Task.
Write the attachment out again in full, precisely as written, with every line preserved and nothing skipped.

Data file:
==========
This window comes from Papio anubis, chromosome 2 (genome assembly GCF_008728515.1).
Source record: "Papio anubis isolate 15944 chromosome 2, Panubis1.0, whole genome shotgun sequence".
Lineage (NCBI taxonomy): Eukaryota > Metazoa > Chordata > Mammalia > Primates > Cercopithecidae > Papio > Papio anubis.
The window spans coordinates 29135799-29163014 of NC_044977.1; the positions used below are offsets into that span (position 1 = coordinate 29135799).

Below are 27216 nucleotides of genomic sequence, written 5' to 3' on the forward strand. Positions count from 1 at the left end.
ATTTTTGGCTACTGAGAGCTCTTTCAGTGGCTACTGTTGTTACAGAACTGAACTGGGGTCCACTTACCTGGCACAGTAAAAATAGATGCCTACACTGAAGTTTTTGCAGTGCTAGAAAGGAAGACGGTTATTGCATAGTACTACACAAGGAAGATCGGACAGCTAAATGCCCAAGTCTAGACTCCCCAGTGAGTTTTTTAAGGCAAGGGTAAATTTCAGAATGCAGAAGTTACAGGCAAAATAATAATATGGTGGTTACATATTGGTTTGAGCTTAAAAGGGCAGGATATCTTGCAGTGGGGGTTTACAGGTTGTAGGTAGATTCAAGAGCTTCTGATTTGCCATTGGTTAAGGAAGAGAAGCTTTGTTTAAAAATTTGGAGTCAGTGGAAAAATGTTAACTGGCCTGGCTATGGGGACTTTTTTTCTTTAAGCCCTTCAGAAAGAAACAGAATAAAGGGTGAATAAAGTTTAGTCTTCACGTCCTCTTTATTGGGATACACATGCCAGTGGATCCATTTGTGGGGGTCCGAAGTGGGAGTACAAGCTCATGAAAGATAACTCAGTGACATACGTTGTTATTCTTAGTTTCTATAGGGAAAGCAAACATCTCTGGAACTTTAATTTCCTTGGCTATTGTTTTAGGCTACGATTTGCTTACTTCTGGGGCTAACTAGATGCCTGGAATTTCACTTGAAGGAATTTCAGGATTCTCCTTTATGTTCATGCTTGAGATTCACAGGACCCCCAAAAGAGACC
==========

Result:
This window comes from Papio anubis, chromosome 2 (genome assembly GCF_008728515.1).
Source record: "Papio anubis isolate 15944 chromosome 2, Panubis1.0, whole genome shotgun sequence".
Lineage (NCBI taxonomy): Eukaryota > Metazoa > Chordata > Mammalia > Primates > Cercopithecidae > Papio > Papio anubis.
The window spans coordinates 29135799-29163014 of NC_044977.1; the positions used below are offsets into that span (position 1 = coordinate 29135799).

Below are 27216 nucleotides of genomic sequence, written 5' to 3' on the forward strand. Positions count from 1 at the left end.
ATTTTTGGCTACTGAGAGCTCTTTCAGTGGCTACTGTTGTTACAGAACTGAACTGGGGTCCACTTACCTGGCACAGTAAAAATAGATGCCTACACTGAAGTTTTTGCAGTGCTAGAAAGGAAGACGGTTATTGCATAGTACTACACAAGGAAGATCGGACAGCTAAATGCCCAAGTCTAGACTCCCCAGTGAGTTTTTTAAGGCAAGGGTAAATTTCAGAATGCAGAAGTTACAGGCAAAATAATAATATGGTGGTTACATATTGGTTTGAGCTTAAAAGGGCAGGATATCTTGCAGTGGGGGTTTACAGGTTGTAGGTAGATTCAAGAGCTTCTGATTTGCCATTGGTTAAGGAAGAGAAGCTTTGTTTAAAAATTTGGAGTCAGTGGAAAAATGTTAACTGGCCTGGCTATGGGGACTTTTTTTCTTTAAGCCCTTCAGAAAGAAACAGAATAAAGGGTGAATAAAGTTTAGTCTTCACGTCCTCTTTATTGGGATACACATGCCAGTGGATCCATTTGTGGGGGTCCGAAGTGGGAGTACAAGCTCATGAAAGATAACTCAGTGACATACGTTGTTATTCTTAGTTTCTATAGGGAAAGCAAACATCTCTGGAACTTTAATTTCCTTGGCTATTGTTTTAGGCTACGATTTGCTTACTTCTGGGGCTAACTAGATGCCTGGAATTTCACTTGAAGGAATTTCAGGATTCTCCTTTATGTTCATGCTTGAGATTCACAGGACCCCCAAAAGAGACC